Wheels turning for Guild of Professional Chauffeurs

The first official assessment day for the long-awaited Guild of Professional Chauffeurs (GoPC) has been announced.

After over a year in the planning, the Guild of Professional Chauffeurs has said it’s ready to welcome its first applicants and has revealed details of the first training day for potential members.

The Guild was created in direct response to what it says is ‘an ongoing decline in industry standards.’ In 2016, a small group of volunteers made up of both chauffeurs and industry service providers have been working hard to ensure the GoPC becomes a reality.

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Steve Sommerfeld, Chairman of the GoPC commented; “It’s taken a lot of hard work by a handful of very committed volunteers but the result has definitely been worth the wait. We decided it was time to be proactive and we firmly believe the GoPC has the potential to change the industry. Too many individuals are referring to themselves as ‘professional chauffeurs’ these days without being able to provide any tangible evidence to support such a grandiose title”.

Vice Chairman Andy Dubberley said; “The traditional art of chauffeuring is unfortunately gradually being lost, although there’s still plenty of guys who take enormous pride in what they do and we want to support them. The whole profession’s been diluted by too many inferior quality drivers with no understanding or appreciation of proper standards and the Guild now exists to provide a platform for the really good chauffeurs with relevant skills to stand out once again”.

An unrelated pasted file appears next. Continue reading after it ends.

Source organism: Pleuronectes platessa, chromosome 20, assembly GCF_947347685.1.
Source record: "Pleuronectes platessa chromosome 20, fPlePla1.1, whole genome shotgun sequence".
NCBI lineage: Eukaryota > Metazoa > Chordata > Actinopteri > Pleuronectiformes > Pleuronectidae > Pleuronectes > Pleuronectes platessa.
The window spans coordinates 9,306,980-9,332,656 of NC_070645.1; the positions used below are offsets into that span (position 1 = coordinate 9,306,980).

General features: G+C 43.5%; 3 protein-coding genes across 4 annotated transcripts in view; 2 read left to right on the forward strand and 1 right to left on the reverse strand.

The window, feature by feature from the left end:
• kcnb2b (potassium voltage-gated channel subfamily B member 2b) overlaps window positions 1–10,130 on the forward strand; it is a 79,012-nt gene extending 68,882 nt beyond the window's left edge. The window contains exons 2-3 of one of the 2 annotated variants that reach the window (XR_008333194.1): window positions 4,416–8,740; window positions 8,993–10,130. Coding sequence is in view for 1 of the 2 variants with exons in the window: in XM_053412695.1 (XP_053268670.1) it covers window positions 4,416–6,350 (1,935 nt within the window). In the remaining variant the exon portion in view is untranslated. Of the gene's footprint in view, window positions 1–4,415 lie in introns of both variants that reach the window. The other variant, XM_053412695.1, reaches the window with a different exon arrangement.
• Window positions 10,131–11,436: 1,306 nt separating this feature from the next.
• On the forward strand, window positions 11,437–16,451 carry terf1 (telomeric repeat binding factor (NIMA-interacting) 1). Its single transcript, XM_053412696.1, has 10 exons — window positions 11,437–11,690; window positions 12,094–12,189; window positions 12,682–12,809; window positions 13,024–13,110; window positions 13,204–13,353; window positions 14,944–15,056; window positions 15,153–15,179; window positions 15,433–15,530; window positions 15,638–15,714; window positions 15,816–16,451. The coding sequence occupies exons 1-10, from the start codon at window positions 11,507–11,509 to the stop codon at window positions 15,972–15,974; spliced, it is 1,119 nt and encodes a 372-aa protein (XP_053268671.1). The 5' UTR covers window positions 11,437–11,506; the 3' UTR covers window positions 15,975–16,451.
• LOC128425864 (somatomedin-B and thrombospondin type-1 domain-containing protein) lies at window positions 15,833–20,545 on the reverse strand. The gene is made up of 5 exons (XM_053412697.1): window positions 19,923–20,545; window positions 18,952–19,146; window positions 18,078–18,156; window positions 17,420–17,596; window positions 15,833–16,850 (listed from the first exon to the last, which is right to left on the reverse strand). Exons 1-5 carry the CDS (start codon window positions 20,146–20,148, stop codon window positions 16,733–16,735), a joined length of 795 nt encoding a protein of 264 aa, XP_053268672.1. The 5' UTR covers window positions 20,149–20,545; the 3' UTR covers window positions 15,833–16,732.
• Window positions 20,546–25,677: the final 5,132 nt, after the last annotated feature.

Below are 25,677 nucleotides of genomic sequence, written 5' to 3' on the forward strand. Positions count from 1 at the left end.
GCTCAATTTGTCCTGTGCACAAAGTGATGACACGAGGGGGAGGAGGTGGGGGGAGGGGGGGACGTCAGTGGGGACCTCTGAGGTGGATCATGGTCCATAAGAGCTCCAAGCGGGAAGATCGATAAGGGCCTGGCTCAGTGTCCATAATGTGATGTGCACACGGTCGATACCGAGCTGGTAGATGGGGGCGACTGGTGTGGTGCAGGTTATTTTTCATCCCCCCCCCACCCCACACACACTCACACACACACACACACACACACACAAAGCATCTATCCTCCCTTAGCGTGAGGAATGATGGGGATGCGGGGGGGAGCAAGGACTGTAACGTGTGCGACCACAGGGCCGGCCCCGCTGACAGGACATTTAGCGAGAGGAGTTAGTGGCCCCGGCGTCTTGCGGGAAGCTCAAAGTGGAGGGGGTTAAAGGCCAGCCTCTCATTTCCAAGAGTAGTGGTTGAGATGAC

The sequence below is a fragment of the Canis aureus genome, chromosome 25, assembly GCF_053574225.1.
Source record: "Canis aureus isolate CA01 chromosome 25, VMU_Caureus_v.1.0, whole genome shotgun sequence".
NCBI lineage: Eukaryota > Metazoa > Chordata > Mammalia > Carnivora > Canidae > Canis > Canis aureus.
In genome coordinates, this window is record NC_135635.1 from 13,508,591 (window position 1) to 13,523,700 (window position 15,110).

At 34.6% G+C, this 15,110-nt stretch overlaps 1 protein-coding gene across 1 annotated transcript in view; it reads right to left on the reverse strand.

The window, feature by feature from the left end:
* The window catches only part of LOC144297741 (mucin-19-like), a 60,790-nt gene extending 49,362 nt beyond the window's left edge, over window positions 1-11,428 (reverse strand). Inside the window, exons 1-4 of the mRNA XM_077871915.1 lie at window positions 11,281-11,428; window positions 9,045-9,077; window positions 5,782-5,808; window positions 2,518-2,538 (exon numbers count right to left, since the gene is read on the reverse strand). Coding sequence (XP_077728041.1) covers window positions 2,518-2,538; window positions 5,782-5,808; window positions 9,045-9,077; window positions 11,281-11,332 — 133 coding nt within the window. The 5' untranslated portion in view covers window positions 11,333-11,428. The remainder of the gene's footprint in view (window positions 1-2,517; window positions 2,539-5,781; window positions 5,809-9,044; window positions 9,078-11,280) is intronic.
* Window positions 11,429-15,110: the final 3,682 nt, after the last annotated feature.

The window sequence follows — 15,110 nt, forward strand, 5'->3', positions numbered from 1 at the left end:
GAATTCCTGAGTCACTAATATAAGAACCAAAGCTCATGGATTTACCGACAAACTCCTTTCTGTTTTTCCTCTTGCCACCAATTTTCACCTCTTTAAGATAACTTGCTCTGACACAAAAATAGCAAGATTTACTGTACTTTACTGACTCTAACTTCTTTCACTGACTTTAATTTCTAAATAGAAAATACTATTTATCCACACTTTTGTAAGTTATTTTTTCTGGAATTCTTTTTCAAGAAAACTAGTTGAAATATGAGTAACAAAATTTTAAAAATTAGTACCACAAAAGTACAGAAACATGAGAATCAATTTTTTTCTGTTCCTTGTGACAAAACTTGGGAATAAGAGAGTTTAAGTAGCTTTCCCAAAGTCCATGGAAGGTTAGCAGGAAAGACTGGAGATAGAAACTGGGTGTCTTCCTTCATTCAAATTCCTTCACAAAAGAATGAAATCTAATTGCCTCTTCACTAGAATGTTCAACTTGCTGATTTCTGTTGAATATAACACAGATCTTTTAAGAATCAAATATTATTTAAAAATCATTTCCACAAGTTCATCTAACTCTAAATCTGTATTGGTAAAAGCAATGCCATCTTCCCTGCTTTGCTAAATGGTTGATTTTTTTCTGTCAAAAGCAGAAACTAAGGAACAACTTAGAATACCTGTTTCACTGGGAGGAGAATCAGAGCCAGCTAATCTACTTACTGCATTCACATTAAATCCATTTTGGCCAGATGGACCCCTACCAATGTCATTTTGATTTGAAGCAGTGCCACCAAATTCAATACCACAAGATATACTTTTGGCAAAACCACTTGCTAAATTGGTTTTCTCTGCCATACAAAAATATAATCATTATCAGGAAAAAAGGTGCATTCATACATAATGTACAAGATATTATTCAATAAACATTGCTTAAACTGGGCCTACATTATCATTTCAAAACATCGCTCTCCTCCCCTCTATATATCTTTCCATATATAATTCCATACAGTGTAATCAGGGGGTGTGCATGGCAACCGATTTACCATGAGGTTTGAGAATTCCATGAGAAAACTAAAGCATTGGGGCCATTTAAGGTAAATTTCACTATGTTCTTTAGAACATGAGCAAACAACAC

The Guild stands by a strongly-held view that forming it was pointless unless potential members genuinely had to display a high level of competency to be accepted. Sommerfeld continued; “If we had made the assessment process easy, everyone would fly through it and we’d be back to square one. This way, those who pass can be proud that they’re the best at what they do and we’ll help them publicise that fact to enhance their business or employment prospects”.

During the assessment day on 24th February in Bicester, candidates will sit a Highway Code examination, together with an hour-long practical assessment testing all chauffeur competences from dress and deportment through to driving standards. The whole thing has been overseen by renowned advanced driving trainer Mark Kendrick, whose input makes it challenging but attainable for anyone willing to put in the necessary preparation, according to the Guild.

The Guild says limited spaces are available for the assessement day.

www.guildofprofessionalchauffeurs.co.uk for more information.

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